2017 Self Guided Elk Hunt (Part Three)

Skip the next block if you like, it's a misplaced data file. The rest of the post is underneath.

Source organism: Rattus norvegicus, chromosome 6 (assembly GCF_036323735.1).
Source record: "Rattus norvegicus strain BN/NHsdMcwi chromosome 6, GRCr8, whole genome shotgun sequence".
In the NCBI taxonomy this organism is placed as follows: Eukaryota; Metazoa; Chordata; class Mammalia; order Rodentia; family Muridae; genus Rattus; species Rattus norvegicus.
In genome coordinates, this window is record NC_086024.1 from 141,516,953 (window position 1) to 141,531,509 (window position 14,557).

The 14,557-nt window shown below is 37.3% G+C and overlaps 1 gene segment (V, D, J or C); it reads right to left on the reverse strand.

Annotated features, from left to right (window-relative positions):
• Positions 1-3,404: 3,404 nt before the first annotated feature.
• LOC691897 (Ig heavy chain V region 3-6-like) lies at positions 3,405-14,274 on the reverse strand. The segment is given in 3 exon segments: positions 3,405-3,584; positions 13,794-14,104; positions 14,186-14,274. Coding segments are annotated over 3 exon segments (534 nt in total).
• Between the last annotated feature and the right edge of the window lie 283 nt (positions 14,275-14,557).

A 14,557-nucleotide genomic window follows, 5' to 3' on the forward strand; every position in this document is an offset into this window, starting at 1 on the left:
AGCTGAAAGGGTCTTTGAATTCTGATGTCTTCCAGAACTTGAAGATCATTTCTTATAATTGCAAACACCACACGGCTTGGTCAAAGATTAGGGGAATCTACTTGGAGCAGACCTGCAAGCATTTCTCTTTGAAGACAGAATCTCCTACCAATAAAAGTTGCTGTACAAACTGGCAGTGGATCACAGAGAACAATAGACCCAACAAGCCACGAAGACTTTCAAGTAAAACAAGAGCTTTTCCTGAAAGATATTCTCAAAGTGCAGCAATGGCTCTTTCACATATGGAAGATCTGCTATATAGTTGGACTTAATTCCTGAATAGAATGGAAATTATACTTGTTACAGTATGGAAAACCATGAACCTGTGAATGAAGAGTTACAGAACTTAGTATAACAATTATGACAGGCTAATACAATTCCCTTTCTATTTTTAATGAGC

Fully dressed in the sleeping bag, its time to get up. Stumbling, half asleep I manage to get my boots tied without falling over. Its cold again, thirty something. Pack prepped and loaded the night before, we are strapped up and walking and Iâm still rubbing the sleep from my eyes. Bens halfway up the mountain moving like the wind. It doesnât take long to wake up when your sucking down 35 degree air like you just ran suicides. Iâm not cold any more, thatâs for sure. Before long before we all shed a layer. The suns not up yet but its about to make a grand entrance over the mountain and light the river valley below. The light pierces through the clear sky and itâs a perfect start to a beautiful day. First full day of hunting. We can go further back, look for sign on the trails, glass for miles. We had endless opportunity and the pressures off. We already did it, no matter what this is a successful hunt. Lets enjoy this beautiful country and see what happens. We find ourselves overlooking the carcass from my kill, still untouched by anything of size. The cold had kept the stink down but it was swelling a good bit. Lets get up high, on top of that hill and see how far we can look. The map shows another river on the other side of the mountain, maybe we can see both bottoms from up there. We make it to the top only to find heavy timber and no visibility to the other side. At least now we were on the other ridge. Further down the ridge Hoping logs making our own way off trail we find ourselves still looking down into the same bottom. Up there, if we can make it up to that rock Iâm sure we can see both sides. We can see as far as we could walk in a day (or as far as we would want to). We trudge up the hill, loose gravel and burnt trees. This is the steepest climb we have done yet. The rock doesnât look that far away, its just slow moving up there. We made it, a nice flat topped hill with a great view down 3 of 4 sides. We Drop packs and take a break. No need to move from here we can see for a long way. So much cover even though it looks wide open. We settle in for a serious session with the binoculars. A few minutes turns into a few hours. Mid day by now, we get comfortable snack a bit and take a nap. Glassing, napping, snacking. The afternoon starts to pass by. We see a few deer playing off in the distance, all does. What a beautiful day 65 and sunny. Couldnât ask for better weather or a better view, this was the relaxation and serenity I was hoping to find. Getting tired of sitting, and with sunset nearing we decide to close the distance to the bottom, so we could be in range if we see anything. We drop down to a lower hill, Continuing to Squeeze the Hoochie mama from time to time. Just as we get settled in our new spot, Ben says thereâs a deer, I see legsâ¦Wait, wait. Those are brown legs. Thatâs an elk, thereâs twoâ¦ Two elk over there, across the river right where the deer were before. By the time I get my binoculars up the bull is easing down to the rivers edge. Ben leaves to get in front of me, and close the distance to the elk. We played with the range finder earlier to see how far things were and I knew the elk was at about 500 yards. With Ben dropping down to the next hill, moving quickly and out of site I give the hoochie mama another squeeze. The bull throws his head up, standing tall on the bank of the river. He commits, Running full speed straight towards us splashing through the river, he is across in no time. Making the rugged boggy ground we had struggled through earlier seem like a downhill trot. The crisscrossed trees passed over like a sprinters hurtle. With such ease he has closed the distance of the entire bottom and is now racing up the back side of the hill that Ben is just getting to the top of. I try to motion heâs coming heâs coming but its to late. They meet at the top of the hill. Face to face at 20 yards. The elk spins on his heels and in a flash heâs a hundred yards away. Ben trying to take aim, braced on standing dead tree, just cant take a running shot. I squeeze the hoochie mama again, desperately hoping he hears it over his frantic retreat. He slows and looks back. Squeeze again, and he turns around. Ben is 75 yards from where Iâm at and the bull knows the cow he hears isnât in the same place as the guy he just had a run in with. Shoot Ben Shoot, why arenât you shooting, I look over and he is pulled hard up on his scope. After what seemed like an eternity, still no shot. He must not have a good angle. I squeeze again and the bull comes 3 more steps. Powww, a single shot rings out, the bull stumbles back on his heels. Ben put one right in his chest. The bull spins to run and only goes about 20 yards. He gets stiff legged and falls to his butt then flips back entirely. You did it Ben, You did it. Now where is the other elk? Heâs over about 50 yards behind a pine. Body in full view but head completely hidden. I tell Steve donât take the shot, it may be a cow. It wonât move for several minutes. Finally it takes a step out, trying to focus the binoculars I canât see the rack. Focus, focus, itâs a spike, No, a cow. No, thereâs definitely antlers, velvet. Heâs a velvet spike, Not a shooter, Not a shooter. At the time I thought we had to have brow tines, but it turns out this was a legal bull, just not one Steve wanted to take down. A quick run down the hill to meet Ben and another feeling of disbelief, we go down and start at the top with another photo shoot. Much quicker this time, the learning curve was short. We worked like a well-oiled machine. The elk half packed, half left in the cold creek water, we are ready to go. The walk was a bit longer this time but we were back in camp about 1030. A celebratory cheers and we were off to bed. What a perfect day.